Special education programs for special groups in the society are an endeavour that the government and the society at large cannot ignore. Special groups in this case refer to adults and the financially challenged in the society. This paper aims to look at the administration of adult and community education programs. In particular, the paper will concentrate on the finance of these programs and how the scope and depth of the financing affects the performance of the programs and the delivery of service.
These are programs that promote social development work and learning with groups, communities and even individuals in a communal setting by employing a wide range of techniques that are made up of informal and formal learning channels. These programs are usually developed through dialogue with the community within which the program is set. (Dean, 2000)
The community education programs are not limited to the institutional setting that is associated with schools and colleges. Instead these programs entail all professional that are required and are useful in maintaining the running of the education process far beyond the classroom setting. The community education system employs the informal system of education to achieve educational milestones that cannot be necessarily achieved within an institutional setting.
The administration and management of community education is a complex undertaking that requires a great deal of resources (Dean, 2000). One of the most essential resource that determines the scope, depth and effectiveness of community education programs is the financing or funding that the programs usually receive.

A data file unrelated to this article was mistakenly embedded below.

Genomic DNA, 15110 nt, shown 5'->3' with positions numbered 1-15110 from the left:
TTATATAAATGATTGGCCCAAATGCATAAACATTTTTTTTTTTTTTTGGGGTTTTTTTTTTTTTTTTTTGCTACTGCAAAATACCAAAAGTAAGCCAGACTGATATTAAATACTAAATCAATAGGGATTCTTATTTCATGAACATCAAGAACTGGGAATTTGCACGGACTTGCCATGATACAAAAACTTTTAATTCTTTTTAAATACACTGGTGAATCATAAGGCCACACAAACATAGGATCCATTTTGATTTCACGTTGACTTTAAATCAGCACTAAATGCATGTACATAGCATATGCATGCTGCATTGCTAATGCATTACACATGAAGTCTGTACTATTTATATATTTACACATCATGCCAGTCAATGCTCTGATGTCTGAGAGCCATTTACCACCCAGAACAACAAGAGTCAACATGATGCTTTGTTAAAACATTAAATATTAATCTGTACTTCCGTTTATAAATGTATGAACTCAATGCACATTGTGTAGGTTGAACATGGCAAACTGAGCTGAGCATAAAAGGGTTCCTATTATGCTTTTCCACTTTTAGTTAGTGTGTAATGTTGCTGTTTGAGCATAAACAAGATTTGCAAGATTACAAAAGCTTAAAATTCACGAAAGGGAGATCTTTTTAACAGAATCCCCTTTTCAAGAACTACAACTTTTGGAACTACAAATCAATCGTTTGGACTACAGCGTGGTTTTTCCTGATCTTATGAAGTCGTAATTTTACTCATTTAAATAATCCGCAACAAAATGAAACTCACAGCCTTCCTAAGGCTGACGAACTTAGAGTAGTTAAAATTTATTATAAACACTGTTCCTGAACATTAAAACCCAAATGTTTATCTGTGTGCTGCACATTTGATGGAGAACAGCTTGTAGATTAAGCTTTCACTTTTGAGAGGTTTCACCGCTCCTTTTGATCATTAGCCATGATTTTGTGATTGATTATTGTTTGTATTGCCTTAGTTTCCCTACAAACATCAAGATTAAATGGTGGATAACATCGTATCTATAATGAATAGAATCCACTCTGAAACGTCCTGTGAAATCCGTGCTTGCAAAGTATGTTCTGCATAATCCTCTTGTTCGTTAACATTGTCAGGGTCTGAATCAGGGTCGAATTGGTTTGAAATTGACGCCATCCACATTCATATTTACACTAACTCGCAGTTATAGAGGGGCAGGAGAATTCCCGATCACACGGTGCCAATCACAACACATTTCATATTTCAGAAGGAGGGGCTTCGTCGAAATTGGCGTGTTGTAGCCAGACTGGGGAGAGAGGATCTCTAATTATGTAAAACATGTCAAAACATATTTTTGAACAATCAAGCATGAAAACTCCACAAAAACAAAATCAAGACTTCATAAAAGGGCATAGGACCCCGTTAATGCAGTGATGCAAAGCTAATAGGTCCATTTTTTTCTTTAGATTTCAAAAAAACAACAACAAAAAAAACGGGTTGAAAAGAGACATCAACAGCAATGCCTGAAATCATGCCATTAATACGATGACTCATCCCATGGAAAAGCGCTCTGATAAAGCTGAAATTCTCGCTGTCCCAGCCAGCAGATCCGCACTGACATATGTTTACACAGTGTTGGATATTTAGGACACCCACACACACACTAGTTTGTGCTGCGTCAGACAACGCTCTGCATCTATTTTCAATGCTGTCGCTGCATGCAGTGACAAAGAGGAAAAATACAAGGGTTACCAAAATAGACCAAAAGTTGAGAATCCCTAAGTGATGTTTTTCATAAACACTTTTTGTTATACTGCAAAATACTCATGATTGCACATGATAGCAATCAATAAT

Community education programs are usually launched by a community that has identified certain social aspects within the community that pose a challenge to its members. Most of this is done in Districts. These community education programs are mainly funded through two ways:
Programs that involve a youth service program within the whole program are usual entitled to and are eligible for additional revenue. Below is a clear depiction of the community education revenue, levy and aid.
For any district that levies less than the maximum for community education, it receives a reduced amount of education aid. This is usually done in proportion to the amount of money that is under levy.
Adult Education Programs
Adult education entails the teaching of adults at the level of 6th grade or below. Adult education programs are characterized by one to one kind of tutoring and/or small group settings. The groups or organizations that administer these type of programs include non-profit organizations, school systems and libraries (Shuttleworth, 2010). The main source of funding for these programs come from grants from government unemployment departments and welfare group to help the given individuals to gain work and life skills to enable their return to the mainstream society.
There are numerous programs that kinds of adult education programs that focus on a specific group. Namely;
- Adult Basic Education
- Programs for Adults with disabilities
- Programs for Hearing Impaired Adults
Adult Basic Education (ABE)